ERFURT, GERMANY — Helmut Haustein recalls that when he began working at Erfurt City Hall in January, what he encountered was a city administrative operation ``from the stone ages.'' Mr. Haustein, a seasoned government worker with 20 years of experience in Essen, a city in the heart of industrial west Germany, found that there were few records. There was nothing to indicate, for example, how many city personnel worked in which department. And most deed books for property were missing.
``The term `social service' was unknown,'' Mr. Haustein says. Employees did not understand that the city administration is there to serve the people, and not the other way around, he explains.
Haustein's specialty is administrative organization and personnel. In the three months since he arrived in Erfurt, about two-thirds of a top-to-bottom administrative reorganization has been put behind him.
Haustein, who ended up camping out in an office with construction work going on all around him, came to Erfurt for a six-month tenure at the mayor's request. But he came too because it was ``once-in-a-lifetime work'' for a city administrator.
Friction between east Germans and transplanted west-Germans is a common problem, but Haustein says he thinks he has avoided it.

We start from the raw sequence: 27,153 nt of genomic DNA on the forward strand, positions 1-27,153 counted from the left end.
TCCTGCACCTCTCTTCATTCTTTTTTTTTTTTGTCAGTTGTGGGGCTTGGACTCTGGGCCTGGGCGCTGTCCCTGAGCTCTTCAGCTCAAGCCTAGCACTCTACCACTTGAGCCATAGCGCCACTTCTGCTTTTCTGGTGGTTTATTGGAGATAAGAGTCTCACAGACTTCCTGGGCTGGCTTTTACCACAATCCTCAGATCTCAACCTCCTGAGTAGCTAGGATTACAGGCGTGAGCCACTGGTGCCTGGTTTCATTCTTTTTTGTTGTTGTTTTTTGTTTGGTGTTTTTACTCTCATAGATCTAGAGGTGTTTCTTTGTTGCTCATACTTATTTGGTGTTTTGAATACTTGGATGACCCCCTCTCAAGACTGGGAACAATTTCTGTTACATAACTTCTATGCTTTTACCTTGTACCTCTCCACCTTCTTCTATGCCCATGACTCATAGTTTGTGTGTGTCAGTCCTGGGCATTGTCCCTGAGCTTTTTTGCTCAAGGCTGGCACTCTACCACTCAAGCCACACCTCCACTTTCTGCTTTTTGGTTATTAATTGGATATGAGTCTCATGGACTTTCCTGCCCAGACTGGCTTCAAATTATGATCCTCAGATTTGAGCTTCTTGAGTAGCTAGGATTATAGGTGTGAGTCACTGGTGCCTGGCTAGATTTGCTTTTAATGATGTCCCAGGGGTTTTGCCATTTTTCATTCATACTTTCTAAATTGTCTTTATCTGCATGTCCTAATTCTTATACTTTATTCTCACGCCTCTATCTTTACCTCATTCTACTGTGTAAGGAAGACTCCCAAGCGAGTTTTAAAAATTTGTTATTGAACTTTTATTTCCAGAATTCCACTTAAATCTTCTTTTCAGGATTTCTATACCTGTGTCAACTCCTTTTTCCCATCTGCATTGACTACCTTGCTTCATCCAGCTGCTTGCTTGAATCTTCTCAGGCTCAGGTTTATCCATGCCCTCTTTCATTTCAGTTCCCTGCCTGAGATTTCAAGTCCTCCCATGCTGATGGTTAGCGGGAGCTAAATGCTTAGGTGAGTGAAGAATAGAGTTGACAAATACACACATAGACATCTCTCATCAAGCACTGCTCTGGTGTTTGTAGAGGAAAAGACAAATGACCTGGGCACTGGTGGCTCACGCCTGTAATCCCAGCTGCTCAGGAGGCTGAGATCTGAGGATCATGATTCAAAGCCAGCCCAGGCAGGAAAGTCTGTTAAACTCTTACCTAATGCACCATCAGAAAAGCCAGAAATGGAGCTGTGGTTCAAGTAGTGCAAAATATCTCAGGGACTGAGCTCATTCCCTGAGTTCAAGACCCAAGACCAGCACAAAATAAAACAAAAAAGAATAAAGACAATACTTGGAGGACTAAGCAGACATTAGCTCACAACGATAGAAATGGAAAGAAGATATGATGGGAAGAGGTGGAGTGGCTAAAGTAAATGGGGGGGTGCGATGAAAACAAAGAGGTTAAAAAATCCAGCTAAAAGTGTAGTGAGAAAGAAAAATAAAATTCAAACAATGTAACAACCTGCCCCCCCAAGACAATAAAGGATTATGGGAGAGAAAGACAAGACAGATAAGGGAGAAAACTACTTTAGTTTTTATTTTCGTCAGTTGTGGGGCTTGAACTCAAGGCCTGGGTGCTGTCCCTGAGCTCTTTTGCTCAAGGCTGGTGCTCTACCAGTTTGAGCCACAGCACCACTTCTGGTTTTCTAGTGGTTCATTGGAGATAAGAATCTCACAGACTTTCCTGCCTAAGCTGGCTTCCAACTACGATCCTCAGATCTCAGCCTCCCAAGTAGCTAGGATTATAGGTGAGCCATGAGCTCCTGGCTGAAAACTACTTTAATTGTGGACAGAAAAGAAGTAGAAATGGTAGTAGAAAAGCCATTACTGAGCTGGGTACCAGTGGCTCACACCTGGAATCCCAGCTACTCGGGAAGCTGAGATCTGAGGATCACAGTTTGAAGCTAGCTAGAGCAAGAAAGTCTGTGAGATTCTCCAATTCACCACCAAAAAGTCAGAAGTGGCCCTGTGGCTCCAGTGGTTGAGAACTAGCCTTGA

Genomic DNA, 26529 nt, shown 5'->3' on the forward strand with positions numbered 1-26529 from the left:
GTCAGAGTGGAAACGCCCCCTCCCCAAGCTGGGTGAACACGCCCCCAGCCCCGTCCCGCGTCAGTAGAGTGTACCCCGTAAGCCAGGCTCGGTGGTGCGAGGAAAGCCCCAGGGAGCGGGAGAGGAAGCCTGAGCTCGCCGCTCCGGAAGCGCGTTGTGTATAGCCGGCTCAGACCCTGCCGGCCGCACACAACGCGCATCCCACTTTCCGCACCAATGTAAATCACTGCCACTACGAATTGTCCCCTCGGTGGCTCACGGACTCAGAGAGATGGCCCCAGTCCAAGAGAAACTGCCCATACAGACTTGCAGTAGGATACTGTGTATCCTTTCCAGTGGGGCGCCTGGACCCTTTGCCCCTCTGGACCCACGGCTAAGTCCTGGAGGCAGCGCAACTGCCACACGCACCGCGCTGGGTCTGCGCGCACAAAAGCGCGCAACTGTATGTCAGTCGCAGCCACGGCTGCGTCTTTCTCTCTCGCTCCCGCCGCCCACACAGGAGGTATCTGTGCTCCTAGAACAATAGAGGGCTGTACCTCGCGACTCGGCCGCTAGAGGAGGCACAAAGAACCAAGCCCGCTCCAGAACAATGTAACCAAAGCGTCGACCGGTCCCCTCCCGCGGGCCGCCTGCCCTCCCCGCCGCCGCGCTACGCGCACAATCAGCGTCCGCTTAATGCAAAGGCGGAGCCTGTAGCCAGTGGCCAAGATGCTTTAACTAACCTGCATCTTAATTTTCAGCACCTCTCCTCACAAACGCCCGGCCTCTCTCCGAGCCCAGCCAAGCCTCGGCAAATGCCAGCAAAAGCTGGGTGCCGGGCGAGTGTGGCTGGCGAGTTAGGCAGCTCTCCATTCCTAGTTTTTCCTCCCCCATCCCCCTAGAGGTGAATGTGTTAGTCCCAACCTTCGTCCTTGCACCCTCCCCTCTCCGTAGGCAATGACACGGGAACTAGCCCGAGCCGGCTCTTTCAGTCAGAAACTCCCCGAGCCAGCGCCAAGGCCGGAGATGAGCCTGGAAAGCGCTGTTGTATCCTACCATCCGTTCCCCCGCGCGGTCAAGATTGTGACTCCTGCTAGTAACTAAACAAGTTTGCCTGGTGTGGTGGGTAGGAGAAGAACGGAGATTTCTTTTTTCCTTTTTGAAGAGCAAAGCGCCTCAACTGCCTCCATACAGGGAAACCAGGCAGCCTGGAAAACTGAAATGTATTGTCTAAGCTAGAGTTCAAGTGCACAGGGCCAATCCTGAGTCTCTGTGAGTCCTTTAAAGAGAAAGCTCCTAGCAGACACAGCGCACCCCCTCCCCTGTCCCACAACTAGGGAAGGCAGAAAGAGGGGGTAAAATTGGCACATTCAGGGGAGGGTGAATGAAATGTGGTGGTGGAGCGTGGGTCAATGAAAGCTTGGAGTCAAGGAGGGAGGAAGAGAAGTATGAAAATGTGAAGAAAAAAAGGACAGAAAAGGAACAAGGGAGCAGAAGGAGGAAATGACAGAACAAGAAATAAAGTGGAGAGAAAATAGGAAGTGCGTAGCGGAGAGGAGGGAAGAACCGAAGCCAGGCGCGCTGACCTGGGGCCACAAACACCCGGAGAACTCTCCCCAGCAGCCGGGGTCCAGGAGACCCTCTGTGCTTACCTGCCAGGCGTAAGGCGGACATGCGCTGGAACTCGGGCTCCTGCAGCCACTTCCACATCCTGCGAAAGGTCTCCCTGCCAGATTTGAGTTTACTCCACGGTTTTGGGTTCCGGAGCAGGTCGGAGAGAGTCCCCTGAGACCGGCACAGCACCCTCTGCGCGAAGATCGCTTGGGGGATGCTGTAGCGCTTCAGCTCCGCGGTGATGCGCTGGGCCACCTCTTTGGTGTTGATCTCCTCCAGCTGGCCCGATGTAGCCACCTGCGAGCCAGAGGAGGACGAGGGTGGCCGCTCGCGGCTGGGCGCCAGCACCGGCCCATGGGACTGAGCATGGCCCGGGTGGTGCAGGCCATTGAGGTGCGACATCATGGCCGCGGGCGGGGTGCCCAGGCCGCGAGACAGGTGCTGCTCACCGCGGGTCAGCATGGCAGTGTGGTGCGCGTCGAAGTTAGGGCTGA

``You can't lecture people here. You have to work alongside with them,'' he says. It's a mistake when west Germans arrive and try to teach a superior system, he says. ``My colleagues have accepted me as if I belong, and I want to belong.''
Although Essen and Erfurt have a cooperative agreement with each other, Haustein is the only full-time Essen employee here. He has been able to bring in colleagues from back home for seminars. But he says he could use experienced west Germans in each department.
Yet, even if he could get 50 experienced people from the west, he doubts they could find places to live. Hotels are booked solid, and housing is tight. On weekends, he returns to Essen, bringing a week's worth of stories for his wife ... and a bag full of laundry.